The Liquidity.Network will issue an ERC20 token that is to be used as an integral part of the off-chain ecosystem. This article explains the goals and the motivation of the Liquid (LQD) tokens.
Goals of the Liquidity.Network
Our goal is to build an open network that allows decentralized blockchains to scale through leveraging secure off-chain transactions. We’ve already witnessed how excessive fees became the cost of decentralization in Bitcoin, clearly signaling that technological innovation is needed to cost effectively improve transaction throughput.
Lightning and Raiden are implementations of two-party payment channels. Upon visualizing the existing Lightning Testnet, we can see that there a few payment-channel hubs have formed to facilitate transactions.
This is hardly surprising, as it is human nature to organize around centralized structures. Liquidity.Network hubs are built by design to provide very efficient and secure on-chain settlement of off-chain transactions for n-party payment hubs rather than two-party payment channels, and are designed to efficiently solve the collateral management challenge that regular two-way payment channels suffer from when utilized to build regular payment-channel hubs as observed in the testnet.
The Liquidity.Network is at its core a novel off-chain protocol, while the LQD token is designed to establish a standard token using which the stakeholders in the protocol’s ecosystem can interact and promote its growth.
The Ecosystem Vision
We envision a cross-chain, off-chain payment processing ecosystem whereby hubs can compete to attract end users and merchants. Our aim is to integrate the Liquidity token within this ecosystem such that a competitive open market for secure payment processing can thrive within the network.
Wallet End Users
The personal end users of the system will be the main source of demand for usage of the network. Therefore, to facilitate the creation of this demand, end users will not be encumbered with having to interact using LQD tokens in regular usage scenarios.
The development of the client wallet software will be carried out by the Liquidity.Network team and its source released out to the community. We aim to deliver a cross-chain wallet capable of interfacing with any compatible hub or node.
Anyone may operate a hub using the Liquidity node software. Hub operators will have some technical and managerial responsibilities to take care of to provide services to their users:
- Hub server setup and configuration
- Operational security management
- High uptime upkeep
- Maintaining inter-hub connectivity agreements
Hub operators can also provide several added-value services to the their clients, such as:
- Service Level Agreements (SLA)
While regular users are likely absolutely happy with a standard SLA, professional merchants and payment processors are likely to request dedicated processing capacity commitments from the hub operators.
- API Services
Many credit-card payment providers expose an API to their clients in order to facilitate and coordinate on e-commerce operations. These types of interfaces usually allow merchants to generate payments with reference numbers and additional data that aids the merchant in keeping track of which payments belong to which operations.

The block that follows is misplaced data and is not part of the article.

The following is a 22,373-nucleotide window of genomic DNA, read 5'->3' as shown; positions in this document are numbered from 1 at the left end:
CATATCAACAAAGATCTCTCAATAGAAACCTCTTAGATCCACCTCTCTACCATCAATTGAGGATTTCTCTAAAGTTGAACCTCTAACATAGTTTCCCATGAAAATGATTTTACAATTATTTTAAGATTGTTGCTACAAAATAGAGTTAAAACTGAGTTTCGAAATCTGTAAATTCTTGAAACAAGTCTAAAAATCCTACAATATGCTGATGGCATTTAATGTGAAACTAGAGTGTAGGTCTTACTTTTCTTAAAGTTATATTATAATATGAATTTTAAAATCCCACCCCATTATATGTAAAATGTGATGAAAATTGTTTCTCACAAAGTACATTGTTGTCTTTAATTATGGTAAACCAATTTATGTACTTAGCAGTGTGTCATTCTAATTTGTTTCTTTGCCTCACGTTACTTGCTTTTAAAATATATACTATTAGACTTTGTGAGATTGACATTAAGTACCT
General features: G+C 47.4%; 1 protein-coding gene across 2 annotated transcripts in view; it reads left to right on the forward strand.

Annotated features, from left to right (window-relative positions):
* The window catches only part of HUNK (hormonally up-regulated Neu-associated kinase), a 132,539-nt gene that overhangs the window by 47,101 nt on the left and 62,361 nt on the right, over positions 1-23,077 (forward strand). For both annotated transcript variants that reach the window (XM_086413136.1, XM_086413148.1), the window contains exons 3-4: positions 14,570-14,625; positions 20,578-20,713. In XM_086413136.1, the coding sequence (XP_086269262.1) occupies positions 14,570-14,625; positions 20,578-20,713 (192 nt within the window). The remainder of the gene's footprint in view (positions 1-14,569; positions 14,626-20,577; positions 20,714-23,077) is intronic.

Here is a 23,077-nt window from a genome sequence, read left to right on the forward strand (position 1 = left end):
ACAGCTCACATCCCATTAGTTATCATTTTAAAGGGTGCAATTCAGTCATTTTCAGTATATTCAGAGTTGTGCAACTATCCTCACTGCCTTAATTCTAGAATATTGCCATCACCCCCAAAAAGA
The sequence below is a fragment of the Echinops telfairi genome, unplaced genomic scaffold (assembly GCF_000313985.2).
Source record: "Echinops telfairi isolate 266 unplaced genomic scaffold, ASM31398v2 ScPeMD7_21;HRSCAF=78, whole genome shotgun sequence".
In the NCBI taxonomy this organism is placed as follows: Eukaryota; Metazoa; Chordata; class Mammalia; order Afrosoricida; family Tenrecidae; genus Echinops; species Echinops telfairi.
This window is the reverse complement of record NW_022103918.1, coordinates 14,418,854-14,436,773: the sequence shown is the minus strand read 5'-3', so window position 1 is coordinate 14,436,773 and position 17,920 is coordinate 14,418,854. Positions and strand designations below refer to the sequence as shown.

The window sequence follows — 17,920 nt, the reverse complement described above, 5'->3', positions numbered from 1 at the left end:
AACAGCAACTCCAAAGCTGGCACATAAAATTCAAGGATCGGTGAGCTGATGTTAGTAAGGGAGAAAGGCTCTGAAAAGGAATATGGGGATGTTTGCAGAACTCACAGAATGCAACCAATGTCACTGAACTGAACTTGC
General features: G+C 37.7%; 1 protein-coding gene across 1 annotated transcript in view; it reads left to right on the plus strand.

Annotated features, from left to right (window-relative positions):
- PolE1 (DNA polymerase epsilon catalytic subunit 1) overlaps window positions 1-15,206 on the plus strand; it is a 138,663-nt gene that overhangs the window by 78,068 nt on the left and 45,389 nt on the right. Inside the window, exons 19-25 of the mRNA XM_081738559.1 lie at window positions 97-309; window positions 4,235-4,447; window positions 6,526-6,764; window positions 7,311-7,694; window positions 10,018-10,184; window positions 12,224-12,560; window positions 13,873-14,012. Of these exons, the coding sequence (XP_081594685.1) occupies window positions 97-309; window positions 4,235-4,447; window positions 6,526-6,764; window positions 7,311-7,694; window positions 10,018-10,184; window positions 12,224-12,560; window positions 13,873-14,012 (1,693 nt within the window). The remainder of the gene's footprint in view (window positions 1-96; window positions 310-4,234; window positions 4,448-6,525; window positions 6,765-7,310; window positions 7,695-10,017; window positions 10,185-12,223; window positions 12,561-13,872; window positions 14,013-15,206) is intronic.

Developing the main server wallet software will be carried out by the Liquidity.Network team and made available to the community. Moreover, we will operate and subsidize payment hubs that offer free user-to-user off-chain payment processing for personal non-commercial use.
Off-chain funds should be actively monitored by the users in order to prevent attempts of fraud. Having a strong online presence is a requirement for two-way payment channel security. The Liquidity.Network protocol improves the strictness of this requirement, but does not completely eliminate it.
In our design, channel monitoring can be efficiently performed by other nodes. 3rd-party auditing services may be hired by merchants to mitigate the risks associated with losing connectivity or denial of service. We will develop and release auditing agents that may be utilized by anyone to monitor hub operations.
The Liquidity.Network team will offer to run an auditing service to its users, in case they wish to have added security against 3rd party hubs. Payment for this added value monitoring service will only be accepted in the form of LQD tokens. Of course, others who wish to provide this service may accept other forms of payment, losing out on the network effect of the token.
As the development will be carried out openly and the source regularly released to the community, developers will be free to fork and run their own versions of all our software.
Many possible blockchain applications (e.g. pay per view) have not yet seen widespread adoption due to the need for free and fast off-chain transactions. We therefore see the Liquidity.Network to be an application enabler. To this end, we’re building a standardized API for commercial use (cf. http://liquidity.network/faq/API.html for a spec of the current API), and deploying a reliable infrastructure to meet the demand for this usage.
The Liquidity.Network will strive to provide a high quality free public service to its personal users, but for commercial users and others with high throughput requirements, remuneration for access will be mandatory in the form of LQD tokens.
The Open Marketplace
A core part of our vision for an open network is an open marketplace for payment processing, whereby any hub operator and commercial user may advertise their payment processing services. The purpose of this marketplace is to strengthen the utility value of the LQD token.